Model Boat Mayhem

The Shipyard ( Dry Dock ): Builds & Questions => Working vessels R&D: => Topic started by: Colin1475 on April 06, 2018, 03:56:45 am

Title: Bow thrusters
Post by: Colin1475 on April 06, 2018, 03:56:45 am
Hi I'm building a mmm portgarth and considering fitting a bow thruster , are there any rules as to fitting position?
Also I have been looking at the raboesch range which seem pretty robust but Any recommendations for other makes ?
This scale stuff is new too me as I build model power boats (petrol powered) have been for the last 18 odd years so I'm going too have a go at this tank steering, any recommendations on speed controllers for this type of set up , the action p94 20 amp  seems to be ideal for this
Title: Re: Bow thrusters
Post by: CGAux26 on April 06, 2018, 06:04:13 am
When I built the Model Slipways Loyal boat, I added a Raboesch bow thruster.  It has screws that can be removed vertically to work on the motor, so I located it under the small forward hatch.  I used a second ESC to control the thruster.  It is run by the left stick on my TX, in the left/right motion.  Throttle of the boat's single motor is up/down on that stick.  It works very well.

The plastic paddle that came on the thruster soon broke.  As you can see in the picture, I replaced it with a brass paddle, epoxied to the shaft.  No more problems.

You will find the bow thruster gives much greater maneuverability to your boat.  Enjoy.
Title: Re: Bow thrusters
Post by: Fastfaz on April 06, 2018, 09:31:08 am
      If you PM me your email address I will give you some tips on how and where to locate your bowthruster in the Portgarth hull. I built a Portgarth some time ago with my own made bowthruster and the difference in manouverability is amazing. Hope this helps.
       Regards, Pete.
P.S. If you can get to Balne Moor on sunday you will see the experts and great tugs at work.
Title: Re: Bow thrusters
Post by: Butts on April 06, 2018, 02:17:01 pm
Hi Colin,

It depends whether you want to make a tug just to sail and be assisted by a bow thruster or whether you want to be able to turn quickly if you're in a towing competition etc. If the former, then the Raboesch will do the job, just!  The Portgarth is a heavy tug when ballasted to sail.
At Balne Moor we have a lot of towing competitions and need to be able to "lean" on the tow and physically push it around.  Attached is a photo of the type of bow thruster Pete is talking about.  It is fitted to my MMM Ormesby Cross.  It is a horizontally mounted 42mm plumbing pipe with a 3" prop tube mounted at an angle with a 35mm racing prop on one end and a 1100kv outrunner brushless motor on the other.  It is a powerful system and not only turns the tug quickly, but also is capable of pushing a heavy tow into harbour etc.

As to your other point, I would strongly recommend the P94 from Action :-)) .  I use one in all my tugs. It works brilliantly as a tank steer controller, but can also be set up as a mixer if you do not master the "black art" :}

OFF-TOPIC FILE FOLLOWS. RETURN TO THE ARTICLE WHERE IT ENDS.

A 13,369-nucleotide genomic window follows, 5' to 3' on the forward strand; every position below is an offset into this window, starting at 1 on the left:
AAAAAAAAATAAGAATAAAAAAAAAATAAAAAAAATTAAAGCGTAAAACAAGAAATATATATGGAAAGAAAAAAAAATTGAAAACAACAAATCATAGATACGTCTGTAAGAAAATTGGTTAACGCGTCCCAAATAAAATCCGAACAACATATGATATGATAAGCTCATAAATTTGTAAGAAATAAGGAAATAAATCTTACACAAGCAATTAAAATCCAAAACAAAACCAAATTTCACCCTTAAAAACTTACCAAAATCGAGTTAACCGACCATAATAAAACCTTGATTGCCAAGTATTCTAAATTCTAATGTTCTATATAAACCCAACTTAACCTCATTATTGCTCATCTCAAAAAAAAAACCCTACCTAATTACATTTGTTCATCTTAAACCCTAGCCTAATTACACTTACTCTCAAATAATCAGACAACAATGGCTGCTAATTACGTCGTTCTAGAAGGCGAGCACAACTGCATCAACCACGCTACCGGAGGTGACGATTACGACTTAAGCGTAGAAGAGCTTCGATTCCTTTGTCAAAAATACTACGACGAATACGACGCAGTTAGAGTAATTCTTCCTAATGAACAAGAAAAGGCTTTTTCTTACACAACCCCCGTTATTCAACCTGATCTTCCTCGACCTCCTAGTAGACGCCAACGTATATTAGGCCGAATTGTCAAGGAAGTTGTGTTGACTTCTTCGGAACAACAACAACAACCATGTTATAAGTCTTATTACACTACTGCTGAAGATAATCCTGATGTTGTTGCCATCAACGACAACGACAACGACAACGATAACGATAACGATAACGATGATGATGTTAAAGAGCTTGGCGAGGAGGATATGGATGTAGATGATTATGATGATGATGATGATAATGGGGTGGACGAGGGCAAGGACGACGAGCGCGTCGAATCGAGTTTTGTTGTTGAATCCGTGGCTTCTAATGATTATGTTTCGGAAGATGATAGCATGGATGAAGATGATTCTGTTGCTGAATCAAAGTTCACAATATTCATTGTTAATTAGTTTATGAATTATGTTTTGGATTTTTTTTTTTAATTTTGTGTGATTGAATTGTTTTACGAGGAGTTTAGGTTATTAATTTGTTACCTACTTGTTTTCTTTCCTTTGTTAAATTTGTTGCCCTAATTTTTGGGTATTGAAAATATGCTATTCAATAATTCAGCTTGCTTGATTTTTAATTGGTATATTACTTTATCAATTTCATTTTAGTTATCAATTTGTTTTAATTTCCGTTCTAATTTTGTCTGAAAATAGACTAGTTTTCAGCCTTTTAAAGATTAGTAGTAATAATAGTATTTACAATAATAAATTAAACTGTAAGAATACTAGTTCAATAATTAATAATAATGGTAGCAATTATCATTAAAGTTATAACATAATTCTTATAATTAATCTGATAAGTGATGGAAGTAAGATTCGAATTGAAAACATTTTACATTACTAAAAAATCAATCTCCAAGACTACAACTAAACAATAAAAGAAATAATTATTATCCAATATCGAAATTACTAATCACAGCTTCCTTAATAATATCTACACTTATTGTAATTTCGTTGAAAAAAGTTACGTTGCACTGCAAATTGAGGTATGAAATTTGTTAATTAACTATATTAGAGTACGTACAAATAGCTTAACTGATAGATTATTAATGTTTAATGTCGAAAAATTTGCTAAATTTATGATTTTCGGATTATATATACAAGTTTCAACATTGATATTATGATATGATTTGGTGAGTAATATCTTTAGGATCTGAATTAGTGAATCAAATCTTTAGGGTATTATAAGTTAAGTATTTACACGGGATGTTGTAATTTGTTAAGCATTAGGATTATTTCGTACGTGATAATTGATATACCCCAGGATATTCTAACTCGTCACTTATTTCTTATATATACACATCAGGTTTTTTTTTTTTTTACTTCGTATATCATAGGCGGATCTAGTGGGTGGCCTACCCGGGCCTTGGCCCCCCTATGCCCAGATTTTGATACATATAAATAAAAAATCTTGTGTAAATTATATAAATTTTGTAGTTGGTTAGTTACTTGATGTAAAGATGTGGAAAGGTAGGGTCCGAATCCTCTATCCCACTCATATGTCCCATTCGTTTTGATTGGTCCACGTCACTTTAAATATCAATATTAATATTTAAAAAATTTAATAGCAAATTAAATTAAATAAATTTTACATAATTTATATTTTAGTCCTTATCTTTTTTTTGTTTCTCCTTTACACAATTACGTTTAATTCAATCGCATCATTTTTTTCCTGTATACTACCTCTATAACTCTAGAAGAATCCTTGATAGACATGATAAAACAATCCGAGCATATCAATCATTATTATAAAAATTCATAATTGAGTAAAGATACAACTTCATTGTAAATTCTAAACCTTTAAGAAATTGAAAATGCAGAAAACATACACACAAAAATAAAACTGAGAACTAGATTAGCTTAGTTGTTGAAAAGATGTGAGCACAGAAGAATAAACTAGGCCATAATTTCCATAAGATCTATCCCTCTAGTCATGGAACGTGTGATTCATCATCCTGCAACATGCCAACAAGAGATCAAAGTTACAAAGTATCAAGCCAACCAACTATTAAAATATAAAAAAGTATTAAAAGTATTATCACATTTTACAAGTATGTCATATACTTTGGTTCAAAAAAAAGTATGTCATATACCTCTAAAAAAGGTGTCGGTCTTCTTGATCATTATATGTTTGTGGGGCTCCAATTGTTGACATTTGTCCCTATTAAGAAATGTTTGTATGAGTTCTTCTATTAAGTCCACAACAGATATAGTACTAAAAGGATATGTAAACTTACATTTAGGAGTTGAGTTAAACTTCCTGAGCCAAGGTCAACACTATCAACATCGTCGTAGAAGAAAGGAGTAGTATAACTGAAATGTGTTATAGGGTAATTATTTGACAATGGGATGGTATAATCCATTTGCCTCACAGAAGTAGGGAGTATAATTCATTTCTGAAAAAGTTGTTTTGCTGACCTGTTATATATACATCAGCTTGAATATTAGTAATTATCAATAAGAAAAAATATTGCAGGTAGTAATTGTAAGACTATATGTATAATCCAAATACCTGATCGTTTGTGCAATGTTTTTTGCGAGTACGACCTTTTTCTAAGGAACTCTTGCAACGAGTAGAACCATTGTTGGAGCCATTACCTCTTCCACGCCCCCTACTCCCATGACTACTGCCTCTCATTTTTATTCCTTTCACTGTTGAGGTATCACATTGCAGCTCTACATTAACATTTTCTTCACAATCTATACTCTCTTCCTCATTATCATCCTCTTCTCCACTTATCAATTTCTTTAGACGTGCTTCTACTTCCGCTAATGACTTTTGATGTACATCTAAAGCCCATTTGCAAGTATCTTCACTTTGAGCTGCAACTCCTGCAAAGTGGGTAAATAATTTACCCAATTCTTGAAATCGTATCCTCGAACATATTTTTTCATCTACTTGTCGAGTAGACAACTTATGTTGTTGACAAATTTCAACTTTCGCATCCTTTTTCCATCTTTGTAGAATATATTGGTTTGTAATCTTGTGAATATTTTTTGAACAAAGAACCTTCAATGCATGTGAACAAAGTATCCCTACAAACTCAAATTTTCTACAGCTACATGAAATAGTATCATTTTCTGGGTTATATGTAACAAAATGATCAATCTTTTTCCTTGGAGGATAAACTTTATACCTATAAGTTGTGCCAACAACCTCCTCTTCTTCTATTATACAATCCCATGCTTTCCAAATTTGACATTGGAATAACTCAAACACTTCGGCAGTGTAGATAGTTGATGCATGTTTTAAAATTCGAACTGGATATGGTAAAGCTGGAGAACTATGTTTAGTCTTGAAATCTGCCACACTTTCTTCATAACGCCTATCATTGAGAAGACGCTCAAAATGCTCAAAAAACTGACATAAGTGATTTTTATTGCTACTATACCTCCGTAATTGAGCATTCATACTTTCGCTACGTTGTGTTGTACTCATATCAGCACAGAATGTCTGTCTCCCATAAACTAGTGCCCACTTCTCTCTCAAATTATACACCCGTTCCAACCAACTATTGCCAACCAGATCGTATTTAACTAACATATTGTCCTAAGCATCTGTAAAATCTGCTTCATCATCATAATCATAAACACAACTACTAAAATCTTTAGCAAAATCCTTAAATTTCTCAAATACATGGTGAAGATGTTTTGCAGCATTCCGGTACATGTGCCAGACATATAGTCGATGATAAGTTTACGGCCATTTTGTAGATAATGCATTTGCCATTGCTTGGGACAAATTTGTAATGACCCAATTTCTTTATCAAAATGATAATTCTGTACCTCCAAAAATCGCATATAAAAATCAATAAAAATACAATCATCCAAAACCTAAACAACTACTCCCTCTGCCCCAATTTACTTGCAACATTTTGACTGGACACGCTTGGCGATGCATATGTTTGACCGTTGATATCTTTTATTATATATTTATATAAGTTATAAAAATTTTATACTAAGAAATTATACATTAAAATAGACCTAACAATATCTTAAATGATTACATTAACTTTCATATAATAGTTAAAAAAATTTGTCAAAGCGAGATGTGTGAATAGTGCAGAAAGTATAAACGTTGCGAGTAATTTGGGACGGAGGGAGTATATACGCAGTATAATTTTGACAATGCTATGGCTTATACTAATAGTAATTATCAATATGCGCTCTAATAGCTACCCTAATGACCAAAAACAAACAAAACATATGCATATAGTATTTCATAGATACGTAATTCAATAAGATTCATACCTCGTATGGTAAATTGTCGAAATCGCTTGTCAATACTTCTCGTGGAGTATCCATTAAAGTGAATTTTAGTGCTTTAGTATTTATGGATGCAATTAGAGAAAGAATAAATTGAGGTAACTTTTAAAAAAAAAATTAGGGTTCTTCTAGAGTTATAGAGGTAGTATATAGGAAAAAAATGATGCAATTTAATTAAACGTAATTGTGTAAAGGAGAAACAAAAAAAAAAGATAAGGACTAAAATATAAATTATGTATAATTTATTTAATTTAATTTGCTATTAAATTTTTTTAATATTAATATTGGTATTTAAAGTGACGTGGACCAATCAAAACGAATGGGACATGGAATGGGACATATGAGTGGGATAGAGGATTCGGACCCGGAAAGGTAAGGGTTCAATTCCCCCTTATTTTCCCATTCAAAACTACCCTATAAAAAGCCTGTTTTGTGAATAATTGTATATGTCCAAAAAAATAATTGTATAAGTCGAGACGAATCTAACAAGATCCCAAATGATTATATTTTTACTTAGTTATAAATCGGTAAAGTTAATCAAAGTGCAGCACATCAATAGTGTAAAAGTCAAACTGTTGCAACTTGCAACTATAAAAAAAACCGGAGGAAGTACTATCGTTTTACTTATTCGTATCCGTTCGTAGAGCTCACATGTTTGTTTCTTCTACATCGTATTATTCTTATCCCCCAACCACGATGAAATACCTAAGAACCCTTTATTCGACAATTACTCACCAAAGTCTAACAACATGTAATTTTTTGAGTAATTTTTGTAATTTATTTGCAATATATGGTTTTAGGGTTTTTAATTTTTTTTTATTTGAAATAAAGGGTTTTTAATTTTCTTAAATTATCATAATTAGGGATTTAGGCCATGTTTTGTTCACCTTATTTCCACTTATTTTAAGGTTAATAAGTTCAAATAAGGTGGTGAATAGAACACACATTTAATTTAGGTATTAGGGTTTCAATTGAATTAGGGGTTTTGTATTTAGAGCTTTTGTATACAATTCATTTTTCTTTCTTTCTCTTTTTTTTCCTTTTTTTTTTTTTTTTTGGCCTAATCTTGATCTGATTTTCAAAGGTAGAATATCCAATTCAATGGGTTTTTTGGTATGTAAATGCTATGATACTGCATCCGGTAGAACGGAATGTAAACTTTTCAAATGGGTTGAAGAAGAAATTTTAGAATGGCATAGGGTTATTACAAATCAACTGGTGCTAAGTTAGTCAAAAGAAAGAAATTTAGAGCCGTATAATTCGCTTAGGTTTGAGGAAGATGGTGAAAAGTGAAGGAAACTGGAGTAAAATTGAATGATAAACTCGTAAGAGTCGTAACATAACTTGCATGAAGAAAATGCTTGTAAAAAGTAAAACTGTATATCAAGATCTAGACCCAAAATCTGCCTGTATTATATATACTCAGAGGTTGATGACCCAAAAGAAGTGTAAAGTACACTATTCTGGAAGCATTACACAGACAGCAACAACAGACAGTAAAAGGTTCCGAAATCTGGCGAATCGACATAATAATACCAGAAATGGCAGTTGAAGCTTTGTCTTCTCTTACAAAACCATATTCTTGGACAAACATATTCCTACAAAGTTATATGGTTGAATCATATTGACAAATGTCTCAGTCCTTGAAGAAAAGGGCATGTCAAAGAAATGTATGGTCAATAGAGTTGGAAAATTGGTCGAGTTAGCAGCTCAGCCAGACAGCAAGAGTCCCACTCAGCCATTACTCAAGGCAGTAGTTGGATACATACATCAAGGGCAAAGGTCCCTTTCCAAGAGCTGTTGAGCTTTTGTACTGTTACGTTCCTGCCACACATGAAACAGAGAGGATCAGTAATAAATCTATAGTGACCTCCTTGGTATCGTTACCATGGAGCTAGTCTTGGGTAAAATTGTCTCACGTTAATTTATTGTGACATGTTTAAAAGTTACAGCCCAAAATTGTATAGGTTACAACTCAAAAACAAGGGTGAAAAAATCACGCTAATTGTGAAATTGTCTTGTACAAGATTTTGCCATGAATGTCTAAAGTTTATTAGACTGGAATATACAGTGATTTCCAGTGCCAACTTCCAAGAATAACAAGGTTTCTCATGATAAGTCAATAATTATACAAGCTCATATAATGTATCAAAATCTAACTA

Title: Re: Bow thrusters
Post by: meechingman on April 06, 2018, 06:48:01 pm
If you are just sailing and 'light' towing, and want greatly increased manoueverability, the Raboesch unit will do more than 'just' suffice, IMHO. I put one in my 'Denton', based on a Smit Nederland. Without the thruster, I could spin her on the spot with twin screws and her Becker rudders, but using the thruster as well spins her faster. If I'm towing and want to change the tug's angle on the tow, a quick puff on the thruster will do the job.

I also put the thruster on the left stick, with a bit of practice it's a doddle to move her around. I think I may even be able to get her to crab sideways, in Voith or ASD fashion, something to work on in the summer at the lake.

My paddle didn't break as such, but I found it slipped, so a little epoxy was applied to keep it in place. I also put a grille over the thruster tunnel openings, a small bit of fine garden netting epoxied into place.
Title: Re: Bow thrusters
Post by: The Old Gals on April 06, 2018, 07:41:26 pm
In my experience, the more you can push, the quicker the berthing (or was that birthing, in my case?j.  :o  Either way, the more oomph you have when you are pushing a towed vessel, the better - you can choose whether to use it, but itís there when needed. :-))
Title: Re: Bow thrusters
Post by: Fastfaz on April 06, 2018, 08:47:19 pm
The posts cover most of the ideas I was going to pass on so good luck hope you get it sorted.
Title: Re: Bow thrusters
Post by: Colin1475 on April 09, 2018, 06:09:02 am
Thanks for all the help chaps I have ordered the raboesch unit with the props. I'm not into towing but at our lake where we race the petrol it seems like there is an interest in scale taking off, I for one am hooked as I have just bought a completed smit Nederland and kitted it out with mtronics speed controllers and twin mfa 919d motors , I'm quite surprised how long she lasts on twin 5000mah 7.2v sub c nimh packs, so much more enjoyable than petrol lol also changed the stock plastic crap props for 2 counter rotating 48mm units from Simon at protean design and what a difference they made, first time I used that company and the service was second to none. Pm'd my email to you fastfaz
Title: Re: Bow thrusters
Post by: ivorthediver on May 03, 2020, 04:38:52 pm
Well you have been down the same road as I and I also ended up fitting Simons excellent bronze props which are superb